Clothing Choices Celebrate The Dumbing Down of Our Culture


Dear Dr. Fournier:

I am attaching a picture of some pieces of clothing that Forever 21 and J.C. Penny have released for sale. What do you think these kinds of slogans say about the state of education in this country?

Barbara V.

Atlanta, GA

Dear Barbara,


“Allergic to Algebra” and “I’m too pretty to do homework so my brother has to do it for me.”

It’s come to this. As of 2009, the United States ranks behind seventeen countries in mathematics, boasting a proficiency rating of around twenty seven percent, according to PISA (Program for International Student Assessment):

“PISA describes six mathematics literacy proficiency levels ranging from level 1 to level 6, the most advanced. Twenty-seven percent of U.S. students scored at or above proficiency level 4. This is lower than the 32 percent of students in the OECD countries on average that scored at or above level 4. At level 4 students can “complete higher order tasks” such as “solving problems that involve visual or spatial reasoning…in unfamiliar contexts.” Twenty-three percent of U.S. students scored below level 2.”

These sobering statistics match up beautifully with the encouragement we are seeing from J.C. Penny and Forever 21 to strive for academic excellence.

The availability of these items in stores met with outrage from consumers. They had plenty to say about the gender stereotypes presented as well as how they are both outdated and have been proven to be inaccurate. As a result, the stores in question have pulled the product and issued an apology.

While the debate over the sale of these items has ended, history has shown that we can expect this issue to rear its ugly head again in the future. Why? Because there is a designer, somewhere in fashionland who will think that designs that incorporate these stereotypes are “funny,” or “cute,” and they will be approved for production by another clueless individual who feels they have the potential to sell.

Stereotype and gender wars will usually rise to the top of the list for those who find apparel like these examples to be degrading. My reaction to seeing these items on the shelves was twofold: one of horror, and one of sadness. I was sad that there are still enough people who believe there is a target audience of women and girls out there who associate these stereotypes with themselves. The horror came from the evidence that much of the population who adheres to these cliches is obviously statistically illiterate. I was reminded of The 100 Girls Project – a study used by the Boys Initiative – which was explained by Ali Carr-Chellman in a TED Talk presentation:

  • For every 100 girls suspended from school, there are 250 boys suspended.

  • For every 100 girls expelled from school, there are 355 boys expelled.
  • For every 100 girls in special education, there are 217 boys in special education.
  • For every 100 girls with a learning disability, there are 276 boys with a learning disability.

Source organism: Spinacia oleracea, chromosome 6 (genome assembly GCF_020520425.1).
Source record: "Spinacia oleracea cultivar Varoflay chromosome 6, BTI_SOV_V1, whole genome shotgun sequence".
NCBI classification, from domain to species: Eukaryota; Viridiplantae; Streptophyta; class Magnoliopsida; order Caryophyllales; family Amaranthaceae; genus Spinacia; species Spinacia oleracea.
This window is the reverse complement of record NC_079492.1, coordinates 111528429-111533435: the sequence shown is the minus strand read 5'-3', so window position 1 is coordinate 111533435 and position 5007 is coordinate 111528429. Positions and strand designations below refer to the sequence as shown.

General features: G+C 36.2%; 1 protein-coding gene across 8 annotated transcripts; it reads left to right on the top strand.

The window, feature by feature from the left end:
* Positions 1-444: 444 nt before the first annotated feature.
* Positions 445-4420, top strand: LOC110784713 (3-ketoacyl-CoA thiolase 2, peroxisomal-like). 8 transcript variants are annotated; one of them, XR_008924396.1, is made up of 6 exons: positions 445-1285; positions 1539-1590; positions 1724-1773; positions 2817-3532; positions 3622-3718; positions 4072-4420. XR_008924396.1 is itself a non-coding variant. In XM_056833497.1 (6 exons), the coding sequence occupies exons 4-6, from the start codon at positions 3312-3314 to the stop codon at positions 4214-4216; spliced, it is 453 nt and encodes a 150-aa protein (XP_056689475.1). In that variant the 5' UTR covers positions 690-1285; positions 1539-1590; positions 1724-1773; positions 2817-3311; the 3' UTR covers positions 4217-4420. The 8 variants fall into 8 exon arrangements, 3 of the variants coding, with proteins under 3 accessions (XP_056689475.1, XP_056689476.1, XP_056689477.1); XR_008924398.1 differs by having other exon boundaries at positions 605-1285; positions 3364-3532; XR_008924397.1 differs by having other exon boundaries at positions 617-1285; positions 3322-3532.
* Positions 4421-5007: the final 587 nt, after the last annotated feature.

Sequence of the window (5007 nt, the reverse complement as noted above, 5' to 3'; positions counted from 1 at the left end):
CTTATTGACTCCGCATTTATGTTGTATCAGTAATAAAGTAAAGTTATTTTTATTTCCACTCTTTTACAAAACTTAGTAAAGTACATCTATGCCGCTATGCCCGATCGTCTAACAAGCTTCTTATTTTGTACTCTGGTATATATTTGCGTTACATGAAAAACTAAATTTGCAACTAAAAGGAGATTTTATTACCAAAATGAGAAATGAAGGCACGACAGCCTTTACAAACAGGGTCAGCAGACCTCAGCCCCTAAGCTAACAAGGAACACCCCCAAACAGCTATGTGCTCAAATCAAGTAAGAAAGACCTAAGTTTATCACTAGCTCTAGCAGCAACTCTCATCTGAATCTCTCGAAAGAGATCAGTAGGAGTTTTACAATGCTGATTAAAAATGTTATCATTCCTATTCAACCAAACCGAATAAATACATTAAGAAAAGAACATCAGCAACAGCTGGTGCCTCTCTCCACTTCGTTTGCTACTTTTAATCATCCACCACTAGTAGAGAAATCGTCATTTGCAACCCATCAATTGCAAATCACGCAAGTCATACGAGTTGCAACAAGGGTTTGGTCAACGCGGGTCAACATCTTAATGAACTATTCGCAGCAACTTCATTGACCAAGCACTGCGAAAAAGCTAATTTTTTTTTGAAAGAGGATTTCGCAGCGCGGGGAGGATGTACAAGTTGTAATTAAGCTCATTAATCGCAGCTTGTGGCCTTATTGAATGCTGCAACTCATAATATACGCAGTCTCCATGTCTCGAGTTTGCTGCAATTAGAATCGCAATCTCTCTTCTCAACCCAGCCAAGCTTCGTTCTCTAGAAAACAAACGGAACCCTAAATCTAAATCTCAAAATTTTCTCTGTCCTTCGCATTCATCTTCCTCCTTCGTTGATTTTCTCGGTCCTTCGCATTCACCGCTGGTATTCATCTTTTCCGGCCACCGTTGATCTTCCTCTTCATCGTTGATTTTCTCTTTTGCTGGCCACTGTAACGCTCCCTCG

• For every 100 girls diagnosed with emotional disturbance, there are 324 boys diagnosed with emotional disturbance.
  • For every 100 girls with a learning disability, there are 276 boys with a learning disability.
  • These numbers are even higher if you happen to be black, if you happen to be poor, or if you happen to attend an overcrowded school.
  • Boys are 4 times as likely to be diagnosed with ADHD.
  • In addition to this, and as the statistics mentioned above have shown, the girls are showing more fortitude, resiliency, and overall scholastic competence at present than the boys. This is not to say that the boys are not as capable of scholastic achievement – there have been a number of plausible theories on why boys are struggling – it is to say that there is no reason to encourage stupidity in the gender that is having more immediate success.


    Statistics dating back over ten years show literacy rates at alarming lows, and that most in college can’t handle complex tasks (like comparing and contrasting two different editorials). It’s fairly evident that we don’t need to contribute to this illiteracy by celebrating stupidity, air-headedness, and or fostering the idea that beautiful and smart cannot be found in the same person at the same time.

    Concerned parents and consumers seem to have taken the bull by the horns on this issue, petitioning and demanding that these items be removed from the shelves and their production discontinued. The response from the stores was positive and to their credit they were willing to recognize and address the wishes of the public. However, the fact that this was an issue at all shows how far we have to go as a country to reinvent the attitudes present concerning education if we are to be competitive globally in the future.


    Dr. Yvonne Fournier has been a pharmacist, public health administrator, demographer and entrepreneur. She has followed her own roadmap in becoming arguably one of the most prolific of educators and child advocates in America today.